In the arena of network security, there are many more layers and a lot more hands buried deep in the security pie. Therefore, the potential for failure is increased. We are doing a very good job of protecting personal data stored on networks and we must continue doing our best to improve the security, however we are never going to eliminate it fully. Unfortunately, failure is part of being human.

Wednesday, 15 March 2017

Record Fine Illustrates the Vulnerability of Information

Have you ever entered personal information into an online account without reading the fine print? Of course you have; we all do it from time to time. What you may not know is that located in all that fine print may be a sentence that says something like, 'you agree that we can share your information with third parties whose offers we think might interest you.'

Such statements act as digital confirmation that you are giving permission for your personal information to be sold to others. The sale of personal information is a serious problem, as demonstrated by a record fine just announced by the Information Commissioner's Office (ICO) against a company accused of making tens of millions of nuisance calls.

According to an ICO press release dated 9 March 2017, a Hampshire company trading as Media Tactics was found to have made 22 million nuisance calls using phone numbers purchased from other online entities that had collected the information. The company made nuisance calls covering a broad range of topics from debt management to personal injury claims.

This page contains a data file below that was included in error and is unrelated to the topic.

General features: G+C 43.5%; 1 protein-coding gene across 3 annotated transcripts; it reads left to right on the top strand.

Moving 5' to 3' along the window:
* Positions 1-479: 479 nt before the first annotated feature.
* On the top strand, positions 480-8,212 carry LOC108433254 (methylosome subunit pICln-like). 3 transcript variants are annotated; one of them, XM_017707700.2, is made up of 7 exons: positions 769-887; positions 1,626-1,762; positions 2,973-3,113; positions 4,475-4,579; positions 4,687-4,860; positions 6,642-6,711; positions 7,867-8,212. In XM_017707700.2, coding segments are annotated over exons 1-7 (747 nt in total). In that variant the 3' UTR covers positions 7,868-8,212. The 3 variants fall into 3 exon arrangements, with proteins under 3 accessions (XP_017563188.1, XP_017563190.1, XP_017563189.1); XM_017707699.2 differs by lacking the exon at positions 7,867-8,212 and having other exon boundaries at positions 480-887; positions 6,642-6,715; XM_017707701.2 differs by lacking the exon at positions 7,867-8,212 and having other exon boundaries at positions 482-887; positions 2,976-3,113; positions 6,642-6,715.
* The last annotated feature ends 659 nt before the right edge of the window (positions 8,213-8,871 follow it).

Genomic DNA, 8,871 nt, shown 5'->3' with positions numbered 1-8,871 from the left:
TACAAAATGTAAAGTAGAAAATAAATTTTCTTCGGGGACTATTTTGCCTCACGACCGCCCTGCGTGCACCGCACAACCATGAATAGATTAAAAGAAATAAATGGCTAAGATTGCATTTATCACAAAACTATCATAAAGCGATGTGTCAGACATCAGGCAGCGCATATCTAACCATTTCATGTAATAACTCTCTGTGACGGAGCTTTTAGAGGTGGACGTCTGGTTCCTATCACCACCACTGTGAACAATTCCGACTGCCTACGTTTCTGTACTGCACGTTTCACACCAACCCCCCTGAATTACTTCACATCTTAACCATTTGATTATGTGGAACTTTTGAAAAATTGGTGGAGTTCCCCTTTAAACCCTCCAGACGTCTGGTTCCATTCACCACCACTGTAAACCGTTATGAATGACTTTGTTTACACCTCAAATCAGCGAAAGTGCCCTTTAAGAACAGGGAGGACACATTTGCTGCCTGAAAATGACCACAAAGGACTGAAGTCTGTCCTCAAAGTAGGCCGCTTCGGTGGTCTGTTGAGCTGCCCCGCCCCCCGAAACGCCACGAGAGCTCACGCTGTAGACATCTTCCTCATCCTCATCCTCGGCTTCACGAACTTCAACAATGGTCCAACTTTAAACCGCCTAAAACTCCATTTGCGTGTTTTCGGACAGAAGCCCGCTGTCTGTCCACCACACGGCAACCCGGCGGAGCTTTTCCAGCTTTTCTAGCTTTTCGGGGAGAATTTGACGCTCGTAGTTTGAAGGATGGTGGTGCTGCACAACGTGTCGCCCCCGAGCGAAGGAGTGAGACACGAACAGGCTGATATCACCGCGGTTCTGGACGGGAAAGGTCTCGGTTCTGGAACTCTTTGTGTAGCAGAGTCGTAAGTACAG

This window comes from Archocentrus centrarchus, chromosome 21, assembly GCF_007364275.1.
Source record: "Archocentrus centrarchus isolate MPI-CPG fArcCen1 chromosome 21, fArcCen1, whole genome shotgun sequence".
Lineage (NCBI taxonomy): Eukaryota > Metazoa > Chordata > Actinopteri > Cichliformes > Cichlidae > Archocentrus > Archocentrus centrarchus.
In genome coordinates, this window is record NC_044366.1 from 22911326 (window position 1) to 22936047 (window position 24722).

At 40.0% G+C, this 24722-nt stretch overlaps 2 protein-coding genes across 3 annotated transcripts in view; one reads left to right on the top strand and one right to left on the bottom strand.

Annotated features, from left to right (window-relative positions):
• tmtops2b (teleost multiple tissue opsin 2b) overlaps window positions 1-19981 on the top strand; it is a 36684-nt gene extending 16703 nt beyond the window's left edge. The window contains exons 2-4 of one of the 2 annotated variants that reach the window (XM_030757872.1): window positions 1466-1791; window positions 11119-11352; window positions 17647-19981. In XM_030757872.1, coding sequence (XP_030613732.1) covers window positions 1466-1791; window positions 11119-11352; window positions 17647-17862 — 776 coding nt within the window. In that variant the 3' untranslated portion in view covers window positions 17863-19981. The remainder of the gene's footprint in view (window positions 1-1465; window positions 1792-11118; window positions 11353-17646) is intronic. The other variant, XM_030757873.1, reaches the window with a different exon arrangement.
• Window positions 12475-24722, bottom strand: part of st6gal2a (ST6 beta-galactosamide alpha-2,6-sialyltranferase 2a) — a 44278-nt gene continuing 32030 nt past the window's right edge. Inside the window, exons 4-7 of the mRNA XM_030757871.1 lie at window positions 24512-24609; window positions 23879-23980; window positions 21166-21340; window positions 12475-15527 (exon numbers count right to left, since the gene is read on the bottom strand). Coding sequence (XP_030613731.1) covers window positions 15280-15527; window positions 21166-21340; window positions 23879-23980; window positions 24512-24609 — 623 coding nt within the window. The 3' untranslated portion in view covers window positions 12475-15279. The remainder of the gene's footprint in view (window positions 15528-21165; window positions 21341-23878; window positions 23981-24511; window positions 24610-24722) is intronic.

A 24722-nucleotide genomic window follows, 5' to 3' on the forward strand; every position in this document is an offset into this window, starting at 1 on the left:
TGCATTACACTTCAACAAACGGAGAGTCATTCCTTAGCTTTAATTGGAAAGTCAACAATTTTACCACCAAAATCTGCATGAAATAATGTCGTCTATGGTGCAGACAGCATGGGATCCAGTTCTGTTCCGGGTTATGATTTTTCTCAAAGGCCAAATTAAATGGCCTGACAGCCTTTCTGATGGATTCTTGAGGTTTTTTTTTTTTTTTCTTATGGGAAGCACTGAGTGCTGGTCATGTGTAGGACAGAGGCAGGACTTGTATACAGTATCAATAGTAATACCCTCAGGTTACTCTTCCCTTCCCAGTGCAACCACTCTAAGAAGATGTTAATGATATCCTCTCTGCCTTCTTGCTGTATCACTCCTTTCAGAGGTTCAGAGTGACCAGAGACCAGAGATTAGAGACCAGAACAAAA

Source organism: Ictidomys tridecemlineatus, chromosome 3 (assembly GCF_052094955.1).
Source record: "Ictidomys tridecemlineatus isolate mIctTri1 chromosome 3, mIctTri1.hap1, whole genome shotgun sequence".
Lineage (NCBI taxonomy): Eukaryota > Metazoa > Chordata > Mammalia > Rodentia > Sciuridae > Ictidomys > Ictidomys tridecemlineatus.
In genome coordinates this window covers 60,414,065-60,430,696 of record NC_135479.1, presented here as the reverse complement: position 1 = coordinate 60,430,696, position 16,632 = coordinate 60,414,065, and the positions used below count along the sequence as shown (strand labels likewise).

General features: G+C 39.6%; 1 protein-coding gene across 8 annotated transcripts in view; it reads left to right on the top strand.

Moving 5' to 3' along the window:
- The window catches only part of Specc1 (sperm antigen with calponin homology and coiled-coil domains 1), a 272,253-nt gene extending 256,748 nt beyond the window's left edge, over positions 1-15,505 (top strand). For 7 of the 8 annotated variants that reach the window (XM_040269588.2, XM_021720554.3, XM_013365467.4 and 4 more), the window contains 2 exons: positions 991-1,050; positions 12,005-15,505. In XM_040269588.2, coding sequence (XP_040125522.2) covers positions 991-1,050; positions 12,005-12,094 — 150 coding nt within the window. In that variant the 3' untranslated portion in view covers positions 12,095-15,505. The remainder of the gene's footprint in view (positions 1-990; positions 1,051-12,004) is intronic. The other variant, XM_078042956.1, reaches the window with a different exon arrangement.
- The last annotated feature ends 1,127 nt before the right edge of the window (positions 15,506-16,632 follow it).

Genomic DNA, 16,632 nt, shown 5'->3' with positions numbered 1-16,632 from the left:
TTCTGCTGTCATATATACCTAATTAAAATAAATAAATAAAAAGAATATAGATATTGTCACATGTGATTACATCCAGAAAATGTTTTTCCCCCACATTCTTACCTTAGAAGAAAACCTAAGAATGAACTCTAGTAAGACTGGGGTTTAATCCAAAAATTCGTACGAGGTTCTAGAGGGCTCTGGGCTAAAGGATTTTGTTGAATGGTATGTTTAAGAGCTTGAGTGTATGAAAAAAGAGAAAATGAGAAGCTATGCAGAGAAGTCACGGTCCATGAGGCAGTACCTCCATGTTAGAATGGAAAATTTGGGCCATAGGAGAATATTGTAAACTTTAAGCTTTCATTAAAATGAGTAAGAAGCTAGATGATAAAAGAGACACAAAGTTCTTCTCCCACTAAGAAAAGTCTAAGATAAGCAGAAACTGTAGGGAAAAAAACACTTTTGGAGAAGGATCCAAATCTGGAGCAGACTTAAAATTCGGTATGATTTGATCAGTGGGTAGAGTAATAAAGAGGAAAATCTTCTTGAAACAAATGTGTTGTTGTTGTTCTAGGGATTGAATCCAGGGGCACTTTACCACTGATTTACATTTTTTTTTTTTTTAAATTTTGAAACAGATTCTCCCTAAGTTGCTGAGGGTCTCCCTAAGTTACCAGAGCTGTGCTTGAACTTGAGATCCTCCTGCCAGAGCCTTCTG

"These 22 million pre-recorded calls will have left many people feeling frustrated," said the ICO's Steve Eckersley. "But some people found them alarming and distressing – we heard from one complainant who found the calls depressing and another who was too frightened to answer any calls at all."

According to the law, companies like Media Tactics can only place calls to people who have given their consent. Assuming their claims of purchasing phone numbers from other entities who obtained such consent is true, we have a much larger problem here than just one company making nuisance phone calls. We have the greater issue of online entities selling personal information without discriminating.

When That Fine Line Is Crossed

The idea of selling personal information is nothing new, nor is it confined to the digital arena. Companies have been selling names, addresses and phone numbers since long before the internet age. But it seems in recent years we have crossed that fine line for which there appears to be no turning back.

Internet users have a right to expect privacy when they enter their personal information for the purposes of making a purchase, opening an online account or other such activities. Just because a company inserts a consent disclosure in the fine print does not absolve them from being guilty of crossing the line. Such entities may not be guilty of any criminal offence, but there is the ethical side of things to be concerned about.

The average consumer is left having to make a choice of not entering personal information into online accounts or doing so and hoping for the best. Remember, this is not a matter of security. Online entities voluntarily chose to sell information to Media Tactics, information that was collected legally and with alleged consent.